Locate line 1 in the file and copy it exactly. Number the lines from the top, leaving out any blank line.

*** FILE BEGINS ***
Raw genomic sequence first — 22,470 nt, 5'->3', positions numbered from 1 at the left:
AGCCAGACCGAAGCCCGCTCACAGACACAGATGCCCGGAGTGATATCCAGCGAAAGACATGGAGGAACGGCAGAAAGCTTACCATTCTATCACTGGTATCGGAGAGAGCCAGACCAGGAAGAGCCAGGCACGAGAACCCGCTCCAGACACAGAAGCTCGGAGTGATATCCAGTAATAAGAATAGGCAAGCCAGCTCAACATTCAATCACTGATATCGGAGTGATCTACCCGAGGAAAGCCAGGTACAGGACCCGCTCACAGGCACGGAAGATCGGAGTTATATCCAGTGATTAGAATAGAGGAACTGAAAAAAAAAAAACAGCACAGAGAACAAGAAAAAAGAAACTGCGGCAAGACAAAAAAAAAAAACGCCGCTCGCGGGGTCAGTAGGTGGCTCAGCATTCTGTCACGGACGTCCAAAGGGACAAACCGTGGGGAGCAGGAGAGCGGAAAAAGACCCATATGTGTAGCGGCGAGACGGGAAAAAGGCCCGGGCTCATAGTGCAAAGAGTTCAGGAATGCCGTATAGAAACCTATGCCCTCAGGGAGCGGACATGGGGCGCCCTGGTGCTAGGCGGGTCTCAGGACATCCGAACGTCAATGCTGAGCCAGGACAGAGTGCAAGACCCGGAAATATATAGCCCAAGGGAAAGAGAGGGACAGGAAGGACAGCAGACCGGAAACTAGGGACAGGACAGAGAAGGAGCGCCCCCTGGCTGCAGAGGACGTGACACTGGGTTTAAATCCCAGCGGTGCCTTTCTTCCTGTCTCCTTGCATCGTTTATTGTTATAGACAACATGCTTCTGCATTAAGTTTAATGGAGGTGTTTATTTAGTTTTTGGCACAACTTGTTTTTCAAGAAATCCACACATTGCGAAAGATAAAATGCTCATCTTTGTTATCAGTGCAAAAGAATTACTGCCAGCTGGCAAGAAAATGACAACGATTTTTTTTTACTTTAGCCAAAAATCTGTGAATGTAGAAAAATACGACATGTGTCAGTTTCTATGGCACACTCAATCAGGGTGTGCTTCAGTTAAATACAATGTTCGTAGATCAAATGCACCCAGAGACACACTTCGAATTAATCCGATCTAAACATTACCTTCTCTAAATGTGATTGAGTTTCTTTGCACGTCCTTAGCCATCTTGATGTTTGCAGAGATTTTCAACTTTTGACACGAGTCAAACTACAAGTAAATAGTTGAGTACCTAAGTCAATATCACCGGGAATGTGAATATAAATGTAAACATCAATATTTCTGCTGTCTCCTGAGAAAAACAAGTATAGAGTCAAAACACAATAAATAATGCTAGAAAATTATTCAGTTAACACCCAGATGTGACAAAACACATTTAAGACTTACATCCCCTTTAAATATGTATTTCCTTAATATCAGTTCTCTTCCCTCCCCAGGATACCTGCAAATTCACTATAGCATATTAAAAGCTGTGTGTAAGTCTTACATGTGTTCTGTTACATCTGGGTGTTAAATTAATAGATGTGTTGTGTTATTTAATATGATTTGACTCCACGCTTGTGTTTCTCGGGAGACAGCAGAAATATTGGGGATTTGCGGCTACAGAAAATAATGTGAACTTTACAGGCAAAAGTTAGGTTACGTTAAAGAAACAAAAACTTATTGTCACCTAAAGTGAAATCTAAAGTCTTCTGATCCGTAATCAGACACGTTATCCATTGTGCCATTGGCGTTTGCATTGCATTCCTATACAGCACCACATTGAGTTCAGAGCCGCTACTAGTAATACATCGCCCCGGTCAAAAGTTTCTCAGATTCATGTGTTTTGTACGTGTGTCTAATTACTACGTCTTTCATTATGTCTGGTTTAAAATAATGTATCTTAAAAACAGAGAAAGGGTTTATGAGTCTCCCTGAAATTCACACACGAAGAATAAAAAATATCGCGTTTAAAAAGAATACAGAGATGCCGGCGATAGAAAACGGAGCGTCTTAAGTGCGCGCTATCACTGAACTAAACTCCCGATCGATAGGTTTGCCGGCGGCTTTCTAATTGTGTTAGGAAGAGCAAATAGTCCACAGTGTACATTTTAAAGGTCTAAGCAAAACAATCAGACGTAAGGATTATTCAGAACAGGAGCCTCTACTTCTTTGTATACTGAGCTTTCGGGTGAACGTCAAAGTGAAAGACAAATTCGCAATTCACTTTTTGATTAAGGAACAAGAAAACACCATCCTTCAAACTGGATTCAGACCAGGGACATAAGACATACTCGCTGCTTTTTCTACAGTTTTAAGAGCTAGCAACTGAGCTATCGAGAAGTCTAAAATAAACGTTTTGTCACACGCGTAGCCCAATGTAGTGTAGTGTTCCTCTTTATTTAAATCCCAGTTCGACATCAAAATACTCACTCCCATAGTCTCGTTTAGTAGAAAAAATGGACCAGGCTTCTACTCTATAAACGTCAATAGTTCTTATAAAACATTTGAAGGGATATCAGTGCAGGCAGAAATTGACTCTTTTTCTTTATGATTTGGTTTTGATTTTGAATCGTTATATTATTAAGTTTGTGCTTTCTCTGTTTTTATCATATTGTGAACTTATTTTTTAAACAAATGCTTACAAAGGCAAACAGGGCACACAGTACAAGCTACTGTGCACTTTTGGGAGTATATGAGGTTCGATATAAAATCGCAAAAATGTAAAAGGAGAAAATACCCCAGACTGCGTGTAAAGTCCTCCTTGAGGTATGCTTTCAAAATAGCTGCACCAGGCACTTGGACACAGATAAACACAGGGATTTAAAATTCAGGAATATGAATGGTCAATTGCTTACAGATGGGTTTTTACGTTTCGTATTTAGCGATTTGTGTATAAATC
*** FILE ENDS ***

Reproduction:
Raw genomic sequence first — 22,470 nt, 5'->3', positions numbered from 1 at the left: